Born in Milltown, County Galway in 1836, Mícheál Lócháin was fluent in both Irish and English and attended a local school until 1854.
He emigrated to America and may have acquired his first job there as a teacher in 1870. In 1872, he wrote letters to The Irish World, an Irish-American journal, suggesting “the necessity of preserving the Irish language in order to preserve Irish nationality” and recommending that classes and societies be founded to accomplish this. In that same year he himself established a “Philo-Celtic” Irish language class for adults at the Catholic school in Brooklyn where he taught. From this came the Philo-Celtic Society of Boston, followed by those of Brooklyn and New York.
In 1881 Ó Lócháin founded An Gaodhal, the Philo-Celtic Society’s bilingual journal. It lasted until 1904 and was revived intermittently thereafter, until a successor, entirely in Irish and called An Gael, was founded in 2009. Ó Lócháin wrote a good deal for An Gaodhal, his style being described as lively and pugnacious.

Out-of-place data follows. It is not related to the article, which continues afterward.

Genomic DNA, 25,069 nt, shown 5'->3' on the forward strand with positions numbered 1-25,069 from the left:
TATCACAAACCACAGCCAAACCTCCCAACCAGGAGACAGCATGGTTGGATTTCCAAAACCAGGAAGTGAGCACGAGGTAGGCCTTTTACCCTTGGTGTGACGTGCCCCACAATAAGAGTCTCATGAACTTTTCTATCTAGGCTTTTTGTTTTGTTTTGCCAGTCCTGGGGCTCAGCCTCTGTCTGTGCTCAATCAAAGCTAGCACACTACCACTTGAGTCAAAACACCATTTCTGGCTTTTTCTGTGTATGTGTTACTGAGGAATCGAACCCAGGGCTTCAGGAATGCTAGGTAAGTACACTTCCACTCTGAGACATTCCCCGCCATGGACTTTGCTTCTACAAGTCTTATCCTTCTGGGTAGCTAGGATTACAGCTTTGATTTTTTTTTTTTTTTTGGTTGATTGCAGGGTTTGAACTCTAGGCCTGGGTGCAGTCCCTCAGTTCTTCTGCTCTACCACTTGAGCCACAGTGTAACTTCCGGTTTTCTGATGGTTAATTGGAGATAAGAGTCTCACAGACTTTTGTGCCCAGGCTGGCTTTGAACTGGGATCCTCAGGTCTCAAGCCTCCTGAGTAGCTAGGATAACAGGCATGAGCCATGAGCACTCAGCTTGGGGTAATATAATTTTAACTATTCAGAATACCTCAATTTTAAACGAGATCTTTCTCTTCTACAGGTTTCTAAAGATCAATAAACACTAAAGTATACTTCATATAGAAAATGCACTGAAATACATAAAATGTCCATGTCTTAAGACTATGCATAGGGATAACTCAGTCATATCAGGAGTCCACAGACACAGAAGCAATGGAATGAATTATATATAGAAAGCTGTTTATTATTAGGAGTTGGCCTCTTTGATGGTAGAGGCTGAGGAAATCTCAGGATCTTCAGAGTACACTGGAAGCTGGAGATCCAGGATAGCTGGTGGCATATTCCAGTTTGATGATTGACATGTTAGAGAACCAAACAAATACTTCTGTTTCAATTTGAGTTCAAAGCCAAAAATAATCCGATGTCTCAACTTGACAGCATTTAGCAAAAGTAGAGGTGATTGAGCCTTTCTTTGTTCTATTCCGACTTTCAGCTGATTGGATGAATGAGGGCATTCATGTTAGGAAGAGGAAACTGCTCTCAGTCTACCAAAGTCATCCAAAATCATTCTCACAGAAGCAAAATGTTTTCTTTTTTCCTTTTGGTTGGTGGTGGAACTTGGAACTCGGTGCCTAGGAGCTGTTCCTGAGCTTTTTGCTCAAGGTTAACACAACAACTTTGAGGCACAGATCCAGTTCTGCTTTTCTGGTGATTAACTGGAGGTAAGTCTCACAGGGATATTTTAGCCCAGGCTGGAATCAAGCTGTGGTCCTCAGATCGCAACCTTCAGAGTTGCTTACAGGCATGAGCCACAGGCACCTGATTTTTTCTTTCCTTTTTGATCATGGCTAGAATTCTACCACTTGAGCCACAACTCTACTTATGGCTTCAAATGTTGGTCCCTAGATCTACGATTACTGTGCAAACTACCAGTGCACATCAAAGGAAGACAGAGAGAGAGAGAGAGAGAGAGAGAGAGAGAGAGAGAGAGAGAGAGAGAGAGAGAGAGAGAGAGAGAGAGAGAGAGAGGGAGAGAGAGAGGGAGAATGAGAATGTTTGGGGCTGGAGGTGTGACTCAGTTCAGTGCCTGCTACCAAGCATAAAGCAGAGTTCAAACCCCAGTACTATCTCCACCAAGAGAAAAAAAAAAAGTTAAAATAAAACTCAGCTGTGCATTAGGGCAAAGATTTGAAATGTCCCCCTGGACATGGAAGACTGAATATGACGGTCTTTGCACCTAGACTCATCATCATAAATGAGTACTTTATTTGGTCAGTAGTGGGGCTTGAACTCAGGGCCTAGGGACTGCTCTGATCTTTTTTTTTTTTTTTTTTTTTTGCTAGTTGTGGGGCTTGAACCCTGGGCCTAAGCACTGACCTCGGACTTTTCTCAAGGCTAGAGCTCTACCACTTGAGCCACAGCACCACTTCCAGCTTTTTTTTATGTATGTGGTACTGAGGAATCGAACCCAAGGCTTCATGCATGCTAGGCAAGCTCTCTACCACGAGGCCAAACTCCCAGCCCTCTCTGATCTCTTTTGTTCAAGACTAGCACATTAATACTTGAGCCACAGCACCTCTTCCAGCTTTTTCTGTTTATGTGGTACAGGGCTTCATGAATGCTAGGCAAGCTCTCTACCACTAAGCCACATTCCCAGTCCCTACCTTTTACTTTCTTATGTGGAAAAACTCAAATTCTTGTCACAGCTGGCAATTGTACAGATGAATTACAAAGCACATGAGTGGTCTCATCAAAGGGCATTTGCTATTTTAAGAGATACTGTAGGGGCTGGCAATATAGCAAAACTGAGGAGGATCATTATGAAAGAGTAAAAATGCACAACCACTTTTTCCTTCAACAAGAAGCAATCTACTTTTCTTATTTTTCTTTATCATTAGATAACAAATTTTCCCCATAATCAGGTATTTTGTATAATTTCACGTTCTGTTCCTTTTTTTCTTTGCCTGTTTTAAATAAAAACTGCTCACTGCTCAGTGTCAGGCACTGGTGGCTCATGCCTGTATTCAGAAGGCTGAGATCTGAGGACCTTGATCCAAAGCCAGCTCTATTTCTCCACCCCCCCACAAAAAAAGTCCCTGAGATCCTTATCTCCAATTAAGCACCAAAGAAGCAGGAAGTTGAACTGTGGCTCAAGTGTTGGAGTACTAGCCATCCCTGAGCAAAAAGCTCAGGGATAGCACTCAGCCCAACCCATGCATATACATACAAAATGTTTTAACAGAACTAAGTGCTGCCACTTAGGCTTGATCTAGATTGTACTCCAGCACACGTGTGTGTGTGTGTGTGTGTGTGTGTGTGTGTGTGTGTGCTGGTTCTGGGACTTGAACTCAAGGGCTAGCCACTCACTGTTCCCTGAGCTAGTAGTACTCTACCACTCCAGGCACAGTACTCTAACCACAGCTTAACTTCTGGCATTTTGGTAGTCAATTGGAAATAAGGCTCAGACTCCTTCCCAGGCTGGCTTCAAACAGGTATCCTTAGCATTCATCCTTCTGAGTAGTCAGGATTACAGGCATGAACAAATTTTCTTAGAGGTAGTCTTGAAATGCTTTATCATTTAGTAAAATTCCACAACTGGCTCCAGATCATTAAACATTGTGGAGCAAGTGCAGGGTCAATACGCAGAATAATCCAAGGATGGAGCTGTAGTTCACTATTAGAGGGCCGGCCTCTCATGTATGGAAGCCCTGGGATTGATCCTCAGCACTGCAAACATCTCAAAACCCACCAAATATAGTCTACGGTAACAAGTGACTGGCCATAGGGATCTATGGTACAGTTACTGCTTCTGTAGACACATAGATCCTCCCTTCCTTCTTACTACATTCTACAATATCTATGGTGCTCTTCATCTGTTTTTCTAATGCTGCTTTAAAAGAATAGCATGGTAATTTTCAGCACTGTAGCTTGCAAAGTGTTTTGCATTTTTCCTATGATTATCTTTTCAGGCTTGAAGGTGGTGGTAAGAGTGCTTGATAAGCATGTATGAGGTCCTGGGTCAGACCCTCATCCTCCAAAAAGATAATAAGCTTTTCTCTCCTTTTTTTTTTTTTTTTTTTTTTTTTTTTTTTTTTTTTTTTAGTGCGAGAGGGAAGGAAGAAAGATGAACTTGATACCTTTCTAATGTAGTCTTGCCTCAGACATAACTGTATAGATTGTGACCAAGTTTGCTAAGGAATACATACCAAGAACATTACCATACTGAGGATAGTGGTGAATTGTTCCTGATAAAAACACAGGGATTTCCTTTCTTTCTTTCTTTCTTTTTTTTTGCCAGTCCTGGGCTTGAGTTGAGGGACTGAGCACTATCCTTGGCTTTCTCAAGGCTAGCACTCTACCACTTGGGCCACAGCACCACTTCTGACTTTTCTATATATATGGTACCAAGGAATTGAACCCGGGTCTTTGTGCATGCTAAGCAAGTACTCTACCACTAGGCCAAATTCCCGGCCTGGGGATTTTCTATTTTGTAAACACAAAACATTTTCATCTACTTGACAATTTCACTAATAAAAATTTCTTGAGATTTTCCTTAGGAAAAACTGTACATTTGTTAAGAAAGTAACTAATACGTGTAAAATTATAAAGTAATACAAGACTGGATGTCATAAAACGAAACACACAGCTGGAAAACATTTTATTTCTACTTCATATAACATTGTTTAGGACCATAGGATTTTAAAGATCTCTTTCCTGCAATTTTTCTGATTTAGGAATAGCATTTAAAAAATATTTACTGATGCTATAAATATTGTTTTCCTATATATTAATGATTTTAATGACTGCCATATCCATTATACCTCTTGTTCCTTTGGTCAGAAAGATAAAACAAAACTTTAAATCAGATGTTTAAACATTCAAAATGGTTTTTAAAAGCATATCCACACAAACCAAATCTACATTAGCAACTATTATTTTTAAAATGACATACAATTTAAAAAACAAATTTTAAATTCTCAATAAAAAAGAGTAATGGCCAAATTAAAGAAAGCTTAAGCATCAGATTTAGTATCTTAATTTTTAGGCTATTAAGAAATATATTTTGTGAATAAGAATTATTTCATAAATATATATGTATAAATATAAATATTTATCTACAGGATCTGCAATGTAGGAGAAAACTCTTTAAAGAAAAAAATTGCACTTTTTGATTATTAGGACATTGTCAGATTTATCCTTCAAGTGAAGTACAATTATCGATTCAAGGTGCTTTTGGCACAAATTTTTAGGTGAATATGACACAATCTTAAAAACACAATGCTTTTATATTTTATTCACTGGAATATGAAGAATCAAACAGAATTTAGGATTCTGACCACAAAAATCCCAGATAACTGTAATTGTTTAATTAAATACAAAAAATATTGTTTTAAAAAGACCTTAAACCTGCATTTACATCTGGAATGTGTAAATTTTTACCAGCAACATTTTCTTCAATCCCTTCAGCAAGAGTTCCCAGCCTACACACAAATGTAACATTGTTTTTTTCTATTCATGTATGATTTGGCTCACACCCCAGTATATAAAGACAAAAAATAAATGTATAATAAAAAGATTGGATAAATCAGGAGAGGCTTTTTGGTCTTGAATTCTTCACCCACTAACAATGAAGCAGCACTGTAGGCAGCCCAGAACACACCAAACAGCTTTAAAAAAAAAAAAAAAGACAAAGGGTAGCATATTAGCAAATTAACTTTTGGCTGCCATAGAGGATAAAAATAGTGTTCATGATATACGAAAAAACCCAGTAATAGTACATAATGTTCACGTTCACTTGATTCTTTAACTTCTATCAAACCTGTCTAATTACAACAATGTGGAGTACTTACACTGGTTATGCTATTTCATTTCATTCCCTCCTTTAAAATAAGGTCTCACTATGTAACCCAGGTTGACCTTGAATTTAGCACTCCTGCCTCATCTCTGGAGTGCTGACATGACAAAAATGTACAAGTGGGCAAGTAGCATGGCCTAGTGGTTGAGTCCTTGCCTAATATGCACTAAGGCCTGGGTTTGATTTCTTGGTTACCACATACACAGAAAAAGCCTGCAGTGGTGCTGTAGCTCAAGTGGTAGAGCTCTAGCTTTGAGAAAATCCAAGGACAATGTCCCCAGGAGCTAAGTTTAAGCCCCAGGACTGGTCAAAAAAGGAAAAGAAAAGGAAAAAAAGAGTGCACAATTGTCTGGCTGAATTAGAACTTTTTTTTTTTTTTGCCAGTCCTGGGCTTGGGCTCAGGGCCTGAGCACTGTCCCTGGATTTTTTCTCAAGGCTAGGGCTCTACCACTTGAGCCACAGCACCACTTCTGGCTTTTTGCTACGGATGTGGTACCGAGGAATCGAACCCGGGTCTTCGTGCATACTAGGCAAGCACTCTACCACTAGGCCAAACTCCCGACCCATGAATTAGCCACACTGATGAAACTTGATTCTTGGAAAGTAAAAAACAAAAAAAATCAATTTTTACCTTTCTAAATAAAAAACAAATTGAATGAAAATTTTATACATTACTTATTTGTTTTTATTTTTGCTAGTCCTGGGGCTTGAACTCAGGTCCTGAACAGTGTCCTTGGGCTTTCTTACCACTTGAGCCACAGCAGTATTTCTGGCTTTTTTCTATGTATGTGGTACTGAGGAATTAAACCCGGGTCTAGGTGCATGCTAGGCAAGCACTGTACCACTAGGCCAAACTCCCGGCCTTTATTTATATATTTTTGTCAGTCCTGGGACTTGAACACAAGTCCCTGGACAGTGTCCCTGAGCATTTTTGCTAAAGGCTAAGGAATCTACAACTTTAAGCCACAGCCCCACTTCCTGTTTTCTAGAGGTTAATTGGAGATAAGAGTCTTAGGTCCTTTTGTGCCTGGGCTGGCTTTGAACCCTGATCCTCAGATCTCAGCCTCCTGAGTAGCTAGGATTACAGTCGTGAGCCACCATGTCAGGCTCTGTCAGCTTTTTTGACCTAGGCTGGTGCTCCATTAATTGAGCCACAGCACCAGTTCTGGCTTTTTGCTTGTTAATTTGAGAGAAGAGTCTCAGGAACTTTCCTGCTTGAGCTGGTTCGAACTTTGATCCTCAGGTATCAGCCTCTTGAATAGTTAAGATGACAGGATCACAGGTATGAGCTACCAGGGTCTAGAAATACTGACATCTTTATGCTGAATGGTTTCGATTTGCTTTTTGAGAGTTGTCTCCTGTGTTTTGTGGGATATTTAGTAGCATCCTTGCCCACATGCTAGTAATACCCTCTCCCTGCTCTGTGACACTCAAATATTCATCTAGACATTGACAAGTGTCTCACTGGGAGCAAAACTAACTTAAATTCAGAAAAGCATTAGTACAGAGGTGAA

Between 1878 and 1899, Philo-Celtic societies were established throughout America, though Ó Lócháin was increasingly dissatisfied with the way in which they gave priority to social activities at the expense of Irish.
In 1891 the prominent Irish language scholar Douglas Hyde visited the United States. He visited a Philo-Celtic class in the Bowery and found it full of fluent Irish speakers. What he saw there may have influenced him when he helped found the Gaelic League in Ireland in 1893.
The Gaelic Society of New York was one of the earliest American organizations established to promote Irish as a spoken language. It was founded in 1875, following the establishment of the Philo-Celtic Society of Boston (1873) and the Brooklyn Philo-Celtic Society (1874).